The prevalence of nematodes' infection was significantly higher in Bajaur Agency compared to Mohmand Agency (81.2% vs. 64.2%, p<0.0001) (Table 1). The data were further analyzed with respect to different variables such as age, gender, health status and species of the host animals. In addition, the results obtained were compared between two selected populations using chi-square test with p<0.05 considered as statistically significant. With respect to host species, the highest prevalence of nematodes was found among Donkeys (77.8%) followed by Mules (66.3%) and Horses (44.6%) and the difference was statistically highly significant (pMule>Horse) was also followed in both Agencies; however, the difference was statistically significant in Bajaur Agency (p0.05).

Moreover, the overall prevalence of nematodes was statistically not significant when compared between young and adult equines (73.6% vs. 72.2%, respectively, p>0.05). Nevertheless, the prevalence of nematode infection showed a significant variation (p<0.05) between young and adult hosts in both Agencies. Interestingly, in Bajaur, more young than adult hosts were infected with nematodes (86.3% vs. 78.1%, p<0.05) whereas in Mohmand Agency, more adults than young hosts were infected with nematode parasites (67.0% vs. 57.6%, p<0.05) (Table 1).

With respect to gender of the host animals, the prevalence of nematode infection was significantly higher in male as compared to female hosts (81.6% vs. 70.1%, p=0.0007) (Table 1). While similar trend was documented in Mohmand Agency where more male than female hosts were infected with nematodes (84.4% and 58.6%, respectively, p0.05).

The data were further analyzed with respect to the health status of the host animals, that is, healthy, weak and emaciated. In this respect, the prevalence of nematodes was always highest in emaciated followed by weak and healthy animals and the difference was always statistically highly significant (p<0.0001). For instance, the overall prevalence of nematodes in emaciated, weak and healthy animals was found to be 100%, 85.9%, and 63.9%, respectively (pWeak>Healthy) was also followed in both populations (Table 1).

Table 1. Prevalence of Gastrointestinal Nematodes in Equines of Bajaur and Mohmand Agencies.

Variable###Mohmand Agency###Bajaur Agency###Total

###N###Negative###Positive###% Prev.###N###Negative###Positive###% Prev.###N###Negative###Positive###% Prev.

Host #

Donkey###373###130###243###65.1###342###29###313###91.5###715###159###556###77.8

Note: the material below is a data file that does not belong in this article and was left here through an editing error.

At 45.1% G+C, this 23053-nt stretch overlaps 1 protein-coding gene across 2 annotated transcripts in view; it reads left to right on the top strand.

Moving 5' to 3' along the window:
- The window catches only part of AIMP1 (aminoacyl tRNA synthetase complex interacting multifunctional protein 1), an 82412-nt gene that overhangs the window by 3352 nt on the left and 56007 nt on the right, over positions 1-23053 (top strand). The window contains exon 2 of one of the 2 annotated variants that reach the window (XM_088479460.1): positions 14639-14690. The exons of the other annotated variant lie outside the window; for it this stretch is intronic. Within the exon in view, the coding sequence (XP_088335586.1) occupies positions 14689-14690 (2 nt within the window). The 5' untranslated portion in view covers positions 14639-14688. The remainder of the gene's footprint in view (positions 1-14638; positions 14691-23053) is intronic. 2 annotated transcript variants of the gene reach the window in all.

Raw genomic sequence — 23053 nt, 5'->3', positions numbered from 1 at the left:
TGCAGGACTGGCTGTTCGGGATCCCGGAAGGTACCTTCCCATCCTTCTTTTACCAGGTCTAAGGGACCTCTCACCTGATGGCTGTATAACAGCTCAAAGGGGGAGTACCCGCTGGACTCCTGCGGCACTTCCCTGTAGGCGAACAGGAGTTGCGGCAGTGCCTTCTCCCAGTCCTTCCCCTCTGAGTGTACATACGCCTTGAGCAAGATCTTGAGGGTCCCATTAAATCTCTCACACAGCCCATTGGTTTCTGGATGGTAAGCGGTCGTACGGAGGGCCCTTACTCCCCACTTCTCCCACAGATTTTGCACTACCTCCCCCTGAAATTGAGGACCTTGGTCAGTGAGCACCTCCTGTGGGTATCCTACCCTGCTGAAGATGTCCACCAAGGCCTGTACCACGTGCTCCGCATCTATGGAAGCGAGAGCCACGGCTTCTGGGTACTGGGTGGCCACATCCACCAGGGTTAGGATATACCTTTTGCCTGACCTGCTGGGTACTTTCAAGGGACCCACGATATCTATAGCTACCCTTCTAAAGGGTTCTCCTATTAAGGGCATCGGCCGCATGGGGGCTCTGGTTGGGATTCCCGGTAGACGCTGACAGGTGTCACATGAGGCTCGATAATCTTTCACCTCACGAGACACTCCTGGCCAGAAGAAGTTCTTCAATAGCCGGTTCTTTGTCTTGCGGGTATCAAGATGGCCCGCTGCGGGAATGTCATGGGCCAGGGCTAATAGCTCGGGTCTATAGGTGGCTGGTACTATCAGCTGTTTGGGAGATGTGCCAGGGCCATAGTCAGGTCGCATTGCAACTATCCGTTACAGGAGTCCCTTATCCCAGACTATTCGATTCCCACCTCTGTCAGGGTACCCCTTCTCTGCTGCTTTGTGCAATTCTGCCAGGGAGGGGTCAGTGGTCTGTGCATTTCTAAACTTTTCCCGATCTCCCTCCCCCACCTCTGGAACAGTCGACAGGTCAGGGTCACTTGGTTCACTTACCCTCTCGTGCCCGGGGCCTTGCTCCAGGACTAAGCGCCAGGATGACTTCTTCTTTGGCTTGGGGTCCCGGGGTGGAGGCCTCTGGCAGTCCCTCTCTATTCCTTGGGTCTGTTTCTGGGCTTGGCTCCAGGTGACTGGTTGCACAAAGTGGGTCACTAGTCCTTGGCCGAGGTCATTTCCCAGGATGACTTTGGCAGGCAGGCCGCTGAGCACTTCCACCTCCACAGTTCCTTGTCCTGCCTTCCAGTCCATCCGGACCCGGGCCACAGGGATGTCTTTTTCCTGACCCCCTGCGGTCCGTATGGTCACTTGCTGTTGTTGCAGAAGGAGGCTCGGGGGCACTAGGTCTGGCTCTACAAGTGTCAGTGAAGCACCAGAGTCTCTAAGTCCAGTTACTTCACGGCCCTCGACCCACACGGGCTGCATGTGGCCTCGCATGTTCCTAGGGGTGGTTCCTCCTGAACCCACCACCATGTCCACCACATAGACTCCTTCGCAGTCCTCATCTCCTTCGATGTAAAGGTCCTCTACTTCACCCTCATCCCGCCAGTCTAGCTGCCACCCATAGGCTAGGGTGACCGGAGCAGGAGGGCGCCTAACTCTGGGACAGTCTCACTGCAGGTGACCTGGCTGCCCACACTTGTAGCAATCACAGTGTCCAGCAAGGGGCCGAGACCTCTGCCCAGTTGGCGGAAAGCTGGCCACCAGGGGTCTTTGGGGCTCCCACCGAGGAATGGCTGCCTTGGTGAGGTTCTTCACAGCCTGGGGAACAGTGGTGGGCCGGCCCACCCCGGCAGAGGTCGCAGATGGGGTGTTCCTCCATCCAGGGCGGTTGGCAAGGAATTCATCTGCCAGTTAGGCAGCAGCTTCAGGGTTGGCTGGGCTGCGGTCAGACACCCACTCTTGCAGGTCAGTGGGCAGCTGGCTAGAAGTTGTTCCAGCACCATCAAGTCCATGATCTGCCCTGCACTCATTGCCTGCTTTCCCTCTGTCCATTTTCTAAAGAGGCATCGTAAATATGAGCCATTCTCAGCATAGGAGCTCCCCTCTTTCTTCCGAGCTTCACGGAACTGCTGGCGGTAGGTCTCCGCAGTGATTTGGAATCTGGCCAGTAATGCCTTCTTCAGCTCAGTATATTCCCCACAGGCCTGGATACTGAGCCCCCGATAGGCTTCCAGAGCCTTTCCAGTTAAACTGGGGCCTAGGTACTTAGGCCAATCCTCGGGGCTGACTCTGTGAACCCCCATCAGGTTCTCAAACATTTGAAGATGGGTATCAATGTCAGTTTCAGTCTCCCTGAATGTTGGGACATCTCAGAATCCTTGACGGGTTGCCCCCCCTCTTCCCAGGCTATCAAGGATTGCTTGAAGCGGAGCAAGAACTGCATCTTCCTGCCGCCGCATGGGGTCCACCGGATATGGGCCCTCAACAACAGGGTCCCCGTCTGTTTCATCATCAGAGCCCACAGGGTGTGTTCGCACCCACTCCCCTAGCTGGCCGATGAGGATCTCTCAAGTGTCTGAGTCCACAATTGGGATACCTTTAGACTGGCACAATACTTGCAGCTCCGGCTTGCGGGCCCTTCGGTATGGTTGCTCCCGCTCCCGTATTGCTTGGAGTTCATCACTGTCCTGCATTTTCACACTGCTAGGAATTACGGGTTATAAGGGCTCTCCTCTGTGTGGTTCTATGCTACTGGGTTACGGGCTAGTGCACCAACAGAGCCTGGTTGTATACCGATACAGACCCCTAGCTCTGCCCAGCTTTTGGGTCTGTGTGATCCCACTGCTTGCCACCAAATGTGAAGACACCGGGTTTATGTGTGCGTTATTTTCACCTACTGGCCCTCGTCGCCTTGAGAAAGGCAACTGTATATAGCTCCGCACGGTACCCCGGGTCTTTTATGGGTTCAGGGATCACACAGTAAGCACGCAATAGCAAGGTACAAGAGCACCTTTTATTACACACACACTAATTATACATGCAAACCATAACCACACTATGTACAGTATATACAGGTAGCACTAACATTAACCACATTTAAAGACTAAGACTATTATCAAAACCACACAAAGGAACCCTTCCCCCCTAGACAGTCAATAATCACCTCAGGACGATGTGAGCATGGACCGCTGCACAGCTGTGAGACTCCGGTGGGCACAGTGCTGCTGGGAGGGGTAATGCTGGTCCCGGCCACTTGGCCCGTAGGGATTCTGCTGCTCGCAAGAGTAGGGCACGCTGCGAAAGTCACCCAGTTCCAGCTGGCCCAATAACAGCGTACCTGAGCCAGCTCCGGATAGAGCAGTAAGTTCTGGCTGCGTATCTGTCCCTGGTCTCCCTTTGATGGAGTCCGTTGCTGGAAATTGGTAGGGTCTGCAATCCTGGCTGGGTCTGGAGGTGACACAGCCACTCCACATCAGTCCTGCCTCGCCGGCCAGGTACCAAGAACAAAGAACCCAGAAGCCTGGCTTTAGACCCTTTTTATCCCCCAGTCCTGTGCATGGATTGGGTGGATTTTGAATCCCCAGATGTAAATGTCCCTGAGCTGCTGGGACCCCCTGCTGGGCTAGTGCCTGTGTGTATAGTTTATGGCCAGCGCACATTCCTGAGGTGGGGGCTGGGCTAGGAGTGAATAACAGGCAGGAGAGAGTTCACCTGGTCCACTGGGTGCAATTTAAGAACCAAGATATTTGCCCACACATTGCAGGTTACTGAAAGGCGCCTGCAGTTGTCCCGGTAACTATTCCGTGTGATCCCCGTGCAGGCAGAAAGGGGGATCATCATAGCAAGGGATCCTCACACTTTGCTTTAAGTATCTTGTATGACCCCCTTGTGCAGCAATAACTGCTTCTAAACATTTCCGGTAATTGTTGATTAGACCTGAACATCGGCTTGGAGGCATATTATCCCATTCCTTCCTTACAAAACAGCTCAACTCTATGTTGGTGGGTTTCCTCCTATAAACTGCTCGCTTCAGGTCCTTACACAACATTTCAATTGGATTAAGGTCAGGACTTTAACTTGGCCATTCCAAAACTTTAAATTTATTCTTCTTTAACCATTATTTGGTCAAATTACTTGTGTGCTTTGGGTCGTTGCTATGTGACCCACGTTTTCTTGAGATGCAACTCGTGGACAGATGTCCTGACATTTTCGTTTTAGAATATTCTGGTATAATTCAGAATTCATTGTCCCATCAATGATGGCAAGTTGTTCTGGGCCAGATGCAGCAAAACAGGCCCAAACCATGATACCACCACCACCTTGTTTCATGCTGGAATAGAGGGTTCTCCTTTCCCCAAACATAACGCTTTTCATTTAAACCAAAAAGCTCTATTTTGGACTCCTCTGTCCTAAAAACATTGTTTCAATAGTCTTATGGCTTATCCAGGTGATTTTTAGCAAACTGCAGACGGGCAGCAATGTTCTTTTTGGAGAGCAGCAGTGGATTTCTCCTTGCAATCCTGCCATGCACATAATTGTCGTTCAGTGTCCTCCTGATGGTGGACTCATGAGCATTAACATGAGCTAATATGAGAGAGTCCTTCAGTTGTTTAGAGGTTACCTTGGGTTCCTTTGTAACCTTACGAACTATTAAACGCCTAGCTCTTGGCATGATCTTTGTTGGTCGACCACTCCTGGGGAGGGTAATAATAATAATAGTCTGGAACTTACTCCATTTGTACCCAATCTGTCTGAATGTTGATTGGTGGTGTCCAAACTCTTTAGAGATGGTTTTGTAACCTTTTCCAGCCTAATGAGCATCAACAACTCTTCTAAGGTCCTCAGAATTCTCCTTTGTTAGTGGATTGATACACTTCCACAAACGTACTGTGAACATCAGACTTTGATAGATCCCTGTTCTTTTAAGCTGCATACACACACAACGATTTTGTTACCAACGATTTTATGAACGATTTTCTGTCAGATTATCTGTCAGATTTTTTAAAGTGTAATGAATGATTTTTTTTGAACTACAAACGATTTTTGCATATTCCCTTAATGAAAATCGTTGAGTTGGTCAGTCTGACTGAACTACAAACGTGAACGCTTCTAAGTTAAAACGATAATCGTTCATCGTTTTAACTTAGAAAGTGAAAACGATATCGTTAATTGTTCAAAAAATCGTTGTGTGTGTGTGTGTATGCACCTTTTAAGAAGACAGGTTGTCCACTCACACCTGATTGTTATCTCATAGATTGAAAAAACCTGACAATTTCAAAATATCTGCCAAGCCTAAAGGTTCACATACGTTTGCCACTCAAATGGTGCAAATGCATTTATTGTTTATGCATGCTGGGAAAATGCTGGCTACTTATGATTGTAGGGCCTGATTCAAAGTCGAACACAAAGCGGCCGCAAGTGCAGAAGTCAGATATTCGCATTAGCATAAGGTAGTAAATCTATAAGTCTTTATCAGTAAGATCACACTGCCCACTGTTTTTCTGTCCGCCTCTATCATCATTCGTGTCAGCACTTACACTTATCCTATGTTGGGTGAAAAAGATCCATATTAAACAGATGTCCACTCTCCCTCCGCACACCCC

Horse###31###17###14###45.2###52###29###23###44.2###83###46###37###44.6

Mule###96###32###64###66.7###106###36###70###66.0###202###68###134###66.3

###I2=5.289, df=2, p=0.071###I2=86.4, df=2, p<0.0001*###I2=46.43, df=2, p<0.0001*

Age

Young###151###64###87###57.6###190###26###164###86.3###341###90###251###73.6

Adult###349###115###234###67.0###310###68###242###78.1###659###183###476###72.2

###I2=4.08, df=1, p=0.0434*###I2=5.25, df=1, p=0.0219*###I2=0.2145, df=1, p=0.6433

Gender

Male###109###17###92###84.4###114###24###90###78.9###223###41###182###81.6

Female###391###162###229###58.6###386###70###316###81.9###777###232###545###70.1

###I2=24.75, df=1, p<0.0001*###I2=0.491, df=1, p=0.4835###I2=11.49, df=1, p=0.0007*

Health#

Healthy###322###148###174###54.0###316###82###234###74.1###638###230###408###63.9

Weak###152###31###121###79.6###152###12###140###92.1###304###43###261###85.9

Emaciated###26###0###26###100.0###32###0###32###100.0###58###0###58###100.0

###I2=44.66, df=2, p<0.0001*###I2=29.8, df=2, p<0.0001*###I2=72.90, df=2, p<0.0001*

Total###500###179###321###64.2###500###94###406###81.2###1000###273###727###72.7

###I2=36.40, df=1, p0.05). Our results are supported by previous studies conducted in Turkey and Ethiopia (Aypak and Burgu, 2013; Mezgebu et al. 2013). With few exceptions, it is widely anticipated that female animals are more infected with nematode parasites compared to the male counterparts (Aypak and Burgu, 2013; Wosu and Udobi, 2014; Yadav et al. 2014).

Most surprisingly, our results are in total disagreement with this notion by suggesting that male is more prone to nematode infection compared to the female animals. This observed disharmony between our study and several previous reports could be attributed to the least number of male animals encountered in our study.

Finally, the prevalence of equines nematode in the present study showed a significantly higher difference (p<0.0001) with respect to body condition of the animals, that is, the prevalence of nematodes was always highest among the emaciated animals as compared to weak and healthy animals. This is strongly supported by earlier reports, which suggested higher prevalence of GIT helminths in equines with poor body conditions as compared to the healthy ones (Mezgebu et al. 2013; Tesfu et al. 2014).

Conclusions: The current study suggests 72% prevalence of nematodes in equines of the study area. The prevalence of equine's nematode showed significant variation with respect to parameters like geography, host's species, gender, and health condition; however, no difference in prevalence of nematodes was observed between young and adult equines.

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Publication:Journal of Animal and Plant Sciences
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Date:Jun 30, 2018